1) Stall rest, Epsom salt soaking, and Bute. This was an old school way of thinking. Keep the horse quiet, soak the feet with Epsom salts to draw out the sting and give an NSAID to help keep the pain at bay.

2) Stall rest, Magic Cushion Packs, and Bute. Magic Cushion is a fabulous hoof-packing you can get at most tack stores. It is made for horses with sore feet. It draws heat out of the hoof and provides cushioning under the sole. The downfall to Magic Cushion is that it is sticky (it comes off with rubbing alcohol) so for horse management purposes, users should plan ahead to keep from getting messy (rubber gloves are your best friend).

3) Venice Turpentine. Lots and lots. This suggestion is normal and Venice Turpentine has been around a long time as a good hoof hardener for horses with sore or tender feet. It is painted on once or twice a day.

4) Formalin aka Keratex hoof hardener. This was an old school method of hoof hardening. Formalin (from formaldehyde) is a preservative used sometimes in embalming, but farriers found that it was drying too quickly and creating brittleness in the hoof. In creating Keratex, its manufacturers added ingredients to help make formalin adhere to the hoof and penetrate the outer layers of the horn to help strengthen the hoof.

Some of the suggestions continued to get more interesting. …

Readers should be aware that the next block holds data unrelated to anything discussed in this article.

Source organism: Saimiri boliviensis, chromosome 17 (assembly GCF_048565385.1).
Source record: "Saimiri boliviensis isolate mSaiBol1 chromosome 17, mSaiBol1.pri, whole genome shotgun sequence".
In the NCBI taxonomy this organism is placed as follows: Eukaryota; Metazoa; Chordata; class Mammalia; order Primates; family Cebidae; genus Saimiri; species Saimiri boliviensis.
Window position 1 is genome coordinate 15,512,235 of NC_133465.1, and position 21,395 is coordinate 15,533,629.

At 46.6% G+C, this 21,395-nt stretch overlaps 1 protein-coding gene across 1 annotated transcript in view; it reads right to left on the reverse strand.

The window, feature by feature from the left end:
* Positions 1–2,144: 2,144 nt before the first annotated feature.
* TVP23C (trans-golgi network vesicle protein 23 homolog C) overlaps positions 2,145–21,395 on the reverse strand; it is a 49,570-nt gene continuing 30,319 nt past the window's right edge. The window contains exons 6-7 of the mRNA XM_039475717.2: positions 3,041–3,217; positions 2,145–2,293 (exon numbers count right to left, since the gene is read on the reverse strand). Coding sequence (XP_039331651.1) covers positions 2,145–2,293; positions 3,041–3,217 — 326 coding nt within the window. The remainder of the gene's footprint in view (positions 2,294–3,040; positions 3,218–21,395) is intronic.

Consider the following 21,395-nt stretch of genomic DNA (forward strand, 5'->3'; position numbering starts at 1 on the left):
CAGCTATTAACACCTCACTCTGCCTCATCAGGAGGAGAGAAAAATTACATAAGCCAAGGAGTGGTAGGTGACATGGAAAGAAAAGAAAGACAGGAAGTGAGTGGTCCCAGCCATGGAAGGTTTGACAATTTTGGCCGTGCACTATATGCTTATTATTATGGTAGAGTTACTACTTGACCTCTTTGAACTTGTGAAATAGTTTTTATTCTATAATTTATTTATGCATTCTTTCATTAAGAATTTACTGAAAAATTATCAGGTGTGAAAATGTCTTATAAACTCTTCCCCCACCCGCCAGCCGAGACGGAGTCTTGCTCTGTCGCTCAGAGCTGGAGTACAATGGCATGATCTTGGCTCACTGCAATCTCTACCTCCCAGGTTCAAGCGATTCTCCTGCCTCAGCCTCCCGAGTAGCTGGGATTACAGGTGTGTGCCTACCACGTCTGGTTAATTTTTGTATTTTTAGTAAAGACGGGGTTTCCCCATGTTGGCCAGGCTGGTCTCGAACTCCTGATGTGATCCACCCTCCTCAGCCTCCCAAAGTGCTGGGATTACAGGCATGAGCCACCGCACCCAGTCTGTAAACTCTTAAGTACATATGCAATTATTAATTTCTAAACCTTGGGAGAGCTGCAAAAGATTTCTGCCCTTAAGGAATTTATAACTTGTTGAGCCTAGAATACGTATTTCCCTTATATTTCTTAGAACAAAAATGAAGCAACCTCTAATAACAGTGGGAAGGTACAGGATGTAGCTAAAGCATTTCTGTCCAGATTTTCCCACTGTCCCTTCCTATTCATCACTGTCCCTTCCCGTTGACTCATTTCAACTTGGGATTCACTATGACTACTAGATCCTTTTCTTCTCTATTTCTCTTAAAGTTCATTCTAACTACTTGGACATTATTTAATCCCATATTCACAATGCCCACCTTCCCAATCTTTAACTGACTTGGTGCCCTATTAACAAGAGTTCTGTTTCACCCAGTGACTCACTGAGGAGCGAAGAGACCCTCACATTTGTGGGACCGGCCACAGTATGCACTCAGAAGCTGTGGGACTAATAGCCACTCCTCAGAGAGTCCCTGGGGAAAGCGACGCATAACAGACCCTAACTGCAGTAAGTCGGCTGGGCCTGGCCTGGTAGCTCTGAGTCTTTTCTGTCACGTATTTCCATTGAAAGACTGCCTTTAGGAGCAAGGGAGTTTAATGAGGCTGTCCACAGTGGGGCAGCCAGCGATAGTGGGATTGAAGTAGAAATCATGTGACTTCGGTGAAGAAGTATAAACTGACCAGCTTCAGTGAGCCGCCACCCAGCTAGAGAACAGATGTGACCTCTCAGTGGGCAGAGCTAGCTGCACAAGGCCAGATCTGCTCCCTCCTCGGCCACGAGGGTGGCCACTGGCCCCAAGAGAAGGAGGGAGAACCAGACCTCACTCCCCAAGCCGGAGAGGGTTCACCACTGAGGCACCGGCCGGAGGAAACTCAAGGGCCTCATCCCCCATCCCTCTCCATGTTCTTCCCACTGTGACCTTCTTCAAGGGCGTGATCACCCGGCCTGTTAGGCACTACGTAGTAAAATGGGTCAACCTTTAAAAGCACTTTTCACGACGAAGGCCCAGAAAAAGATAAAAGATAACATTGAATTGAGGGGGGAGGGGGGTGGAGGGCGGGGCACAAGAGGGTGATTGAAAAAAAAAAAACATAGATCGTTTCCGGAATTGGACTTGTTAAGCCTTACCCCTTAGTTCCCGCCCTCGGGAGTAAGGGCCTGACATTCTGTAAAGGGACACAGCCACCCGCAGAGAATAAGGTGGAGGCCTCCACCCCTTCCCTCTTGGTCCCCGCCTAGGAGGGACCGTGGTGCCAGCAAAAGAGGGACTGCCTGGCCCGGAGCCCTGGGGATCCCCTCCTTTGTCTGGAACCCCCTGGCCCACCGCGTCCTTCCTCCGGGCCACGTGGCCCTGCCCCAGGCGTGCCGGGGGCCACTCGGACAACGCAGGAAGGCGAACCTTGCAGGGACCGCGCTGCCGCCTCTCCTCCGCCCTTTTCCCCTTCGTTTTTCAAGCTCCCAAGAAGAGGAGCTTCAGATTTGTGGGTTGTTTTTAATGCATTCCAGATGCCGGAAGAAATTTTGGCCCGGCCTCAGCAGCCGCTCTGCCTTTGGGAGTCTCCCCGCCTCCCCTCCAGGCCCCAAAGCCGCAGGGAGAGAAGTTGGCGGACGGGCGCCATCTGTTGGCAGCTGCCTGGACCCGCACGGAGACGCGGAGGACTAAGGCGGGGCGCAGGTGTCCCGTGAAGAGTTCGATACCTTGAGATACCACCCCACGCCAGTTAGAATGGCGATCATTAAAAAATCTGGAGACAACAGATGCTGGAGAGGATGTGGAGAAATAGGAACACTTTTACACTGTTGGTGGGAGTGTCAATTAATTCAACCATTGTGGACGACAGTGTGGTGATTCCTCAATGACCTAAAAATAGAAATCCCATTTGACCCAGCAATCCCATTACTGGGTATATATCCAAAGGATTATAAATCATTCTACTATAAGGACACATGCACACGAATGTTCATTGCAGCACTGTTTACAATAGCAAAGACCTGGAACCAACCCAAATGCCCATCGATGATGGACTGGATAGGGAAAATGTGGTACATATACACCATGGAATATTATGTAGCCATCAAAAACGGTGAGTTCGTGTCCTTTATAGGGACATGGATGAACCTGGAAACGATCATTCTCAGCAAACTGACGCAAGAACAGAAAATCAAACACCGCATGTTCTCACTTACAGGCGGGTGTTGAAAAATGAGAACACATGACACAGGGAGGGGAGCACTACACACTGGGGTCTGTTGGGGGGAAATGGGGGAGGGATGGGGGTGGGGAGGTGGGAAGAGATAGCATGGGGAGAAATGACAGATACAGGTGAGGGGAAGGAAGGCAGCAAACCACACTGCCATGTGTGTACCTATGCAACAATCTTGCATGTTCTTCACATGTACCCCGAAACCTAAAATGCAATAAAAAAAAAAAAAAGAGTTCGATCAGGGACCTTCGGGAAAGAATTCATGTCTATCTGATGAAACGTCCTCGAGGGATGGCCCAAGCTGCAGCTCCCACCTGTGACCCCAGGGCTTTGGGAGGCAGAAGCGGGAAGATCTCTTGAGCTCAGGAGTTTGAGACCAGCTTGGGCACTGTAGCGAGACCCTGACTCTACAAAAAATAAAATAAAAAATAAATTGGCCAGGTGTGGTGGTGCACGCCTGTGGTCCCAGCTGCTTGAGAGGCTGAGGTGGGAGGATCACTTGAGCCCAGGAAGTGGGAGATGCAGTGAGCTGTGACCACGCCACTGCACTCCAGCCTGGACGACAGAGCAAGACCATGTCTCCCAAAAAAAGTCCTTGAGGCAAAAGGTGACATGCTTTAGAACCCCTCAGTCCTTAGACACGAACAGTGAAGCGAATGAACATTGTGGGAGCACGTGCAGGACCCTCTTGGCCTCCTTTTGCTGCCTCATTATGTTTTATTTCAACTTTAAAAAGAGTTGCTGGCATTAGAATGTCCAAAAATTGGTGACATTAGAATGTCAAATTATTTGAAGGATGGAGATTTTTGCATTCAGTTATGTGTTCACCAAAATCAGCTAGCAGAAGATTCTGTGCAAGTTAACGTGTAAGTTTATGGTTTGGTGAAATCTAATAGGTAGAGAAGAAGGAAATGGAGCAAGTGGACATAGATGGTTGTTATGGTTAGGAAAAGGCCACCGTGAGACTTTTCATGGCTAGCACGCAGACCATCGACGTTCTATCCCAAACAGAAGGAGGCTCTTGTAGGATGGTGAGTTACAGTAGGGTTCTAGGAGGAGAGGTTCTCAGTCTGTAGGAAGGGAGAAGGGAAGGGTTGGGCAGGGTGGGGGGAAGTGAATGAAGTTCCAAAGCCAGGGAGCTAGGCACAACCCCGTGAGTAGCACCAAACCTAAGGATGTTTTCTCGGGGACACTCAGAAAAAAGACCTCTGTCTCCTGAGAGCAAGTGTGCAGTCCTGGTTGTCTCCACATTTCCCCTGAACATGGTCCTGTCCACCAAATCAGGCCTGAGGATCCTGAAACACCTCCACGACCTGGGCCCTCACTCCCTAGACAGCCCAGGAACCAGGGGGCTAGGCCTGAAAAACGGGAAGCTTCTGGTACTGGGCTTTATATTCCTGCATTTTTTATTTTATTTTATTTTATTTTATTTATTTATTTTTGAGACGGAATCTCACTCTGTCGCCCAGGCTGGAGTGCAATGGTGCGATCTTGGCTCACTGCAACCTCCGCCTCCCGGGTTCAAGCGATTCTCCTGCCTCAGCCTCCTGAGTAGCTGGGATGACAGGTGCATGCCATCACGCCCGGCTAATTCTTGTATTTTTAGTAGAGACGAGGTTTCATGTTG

5) Soak unused tack sponges in Venice Turpentine and wrap feet. This not only keeps the handler from having to apply it multiple times over a day or two, it also adds extra cushion to a foot that may have had a shoe torn off and be sore.

6) Sugardine. This is a homemade remedy of sugar and iodine mixed to make a paste and put in a hoof pack. It’s an old time homemade remedy that some old trainers and barn managers swear by.

7) Magnapaste, similar to sugardine but sold under the brand name instead of mixing it yourself. It is Epsom salts that are premixed with a liniment and made into a paste form.

8) Rebound, similar to Magic Cushion. This particular hoof packing is made by a small business owner and upper level eventing competitor. Its ingredients include some of the ones mentioned above, but add some homeopathic anti-inflammatory elements.

As you can see, there are many ways to treat hoof soreness. It is best to find a technique that works best for you. Some people combine many methods to help get the most “bang for their buck”. The prevailing thought in our little survey was to always use a little stall rest and some NSAID (anti-inflammatory) help for a couple of days, paired with a topical of some kind. Whatever method you use, be sure to use your best judgement when packing feet for turnout or for stall rest as well as keeping an eye on any products you use to make sure they aren’t causing hair to fall off around the hoof or more soreness in the foot.